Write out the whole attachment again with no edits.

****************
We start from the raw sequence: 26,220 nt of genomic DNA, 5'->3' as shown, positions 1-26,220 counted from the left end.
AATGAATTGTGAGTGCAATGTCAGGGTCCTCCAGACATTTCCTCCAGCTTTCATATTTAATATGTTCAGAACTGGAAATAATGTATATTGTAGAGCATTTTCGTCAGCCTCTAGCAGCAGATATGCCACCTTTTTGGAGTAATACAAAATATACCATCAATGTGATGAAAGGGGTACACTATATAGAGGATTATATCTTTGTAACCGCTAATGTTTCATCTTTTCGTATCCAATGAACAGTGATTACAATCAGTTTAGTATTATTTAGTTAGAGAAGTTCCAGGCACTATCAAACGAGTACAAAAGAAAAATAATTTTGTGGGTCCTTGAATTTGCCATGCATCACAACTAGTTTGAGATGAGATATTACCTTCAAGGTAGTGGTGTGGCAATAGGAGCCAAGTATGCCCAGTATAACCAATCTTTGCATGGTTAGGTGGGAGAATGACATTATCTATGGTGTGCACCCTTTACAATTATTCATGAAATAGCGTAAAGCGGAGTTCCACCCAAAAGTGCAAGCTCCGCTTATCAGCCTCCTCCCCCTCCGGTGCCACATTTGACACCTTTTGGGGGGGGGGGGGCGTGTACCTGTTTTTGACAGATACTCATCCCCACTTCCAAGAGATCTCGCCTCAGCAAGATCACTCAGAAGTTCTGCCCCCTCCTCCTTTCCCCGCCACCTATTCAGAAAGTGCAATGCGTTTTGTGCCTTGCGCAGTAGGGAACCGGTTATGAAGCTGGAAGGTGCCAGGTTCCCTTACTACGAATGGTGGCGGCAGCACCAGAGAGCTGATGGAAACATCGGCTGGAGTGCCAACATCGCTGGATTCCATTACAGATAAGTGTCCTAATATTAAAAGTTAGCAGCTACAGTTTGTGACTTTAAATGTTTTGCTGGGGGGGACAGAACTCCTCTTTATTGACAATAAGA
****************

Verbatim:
We start from the raw sequence: 26,220 nt of genomic DNA, 5'->3' as shown, positions 1-26,220 counted from the left end.
AATGAATTGTGAGTGCAATGTCAGGGTCCTCCAGACATTTCCTCCAGCTTTCATATTTAATATGTTCAGAACTGGAAATAATGTATATTGTAGAGCATTTTCGTCAGCCTCTAGCAGCAGATATGCCACCTTTTTGGAGTAATACAAAATATACCATCAATGTGATGAAAGGGGTACACTATATAGAGGATTATATCTTTGTAACCGCTAATGTTTCATCTTTTCGTATCCAATGAACAGTGATTACAATCAGTTTAGTATTATTTAGTTAGAGAAGTTCCAGGCACTATCAAACGAGTACAAAAGAAAAATAATTTTGTGGGTCCTTGAATTTGCCATGCATCACAACTAGTTTGAGATGAGATATTACCTTCAAGGTAGTGGTGTGGCAATAGGAGCCAAGTATGCCCAGTATAACCAATCTTTGCATGGTTAGGTGGGAGAATGACATTATCTATGGTGTGCACCCTTTACAATTATTCATGAAATAGCGTAAAGCGGAGTTCCACCCAAAAGTGCAAGCTCCGCTTATCAGCCTCCTCCCCCTCCGGTGCCACATTTGACACCTTTTGGGGGGGGGGGGGCGTGTACCTGTTTTTGACAGATACTCATCCCCACTTCCAAGAGATCTCGCCTCAGCAAGATCACTCAGAAGTTCTGCCCCCTCCTCCTTTCCCCGCCACCTATTCAGAAAGTGCAATGCGTTTTGTGCCTTGCGCAGTAGGGAACCGGTTATGAAGCTGGAAGGTGCCAGGTTCCCTTACTACGAATGGTGGCGGCAGCACCAGAGAGCTGATGGAAACATCGGCTGGAGTGCCAACATCGCTGGATTCCATTACAGATAAGTGTCCTAATATTAAAAGTTAGCAGCTACAGTTTGTGACTTTAAATGTTTTGCTGGGGGGGACAGAACTCCTCTTTATTGACAATAAGA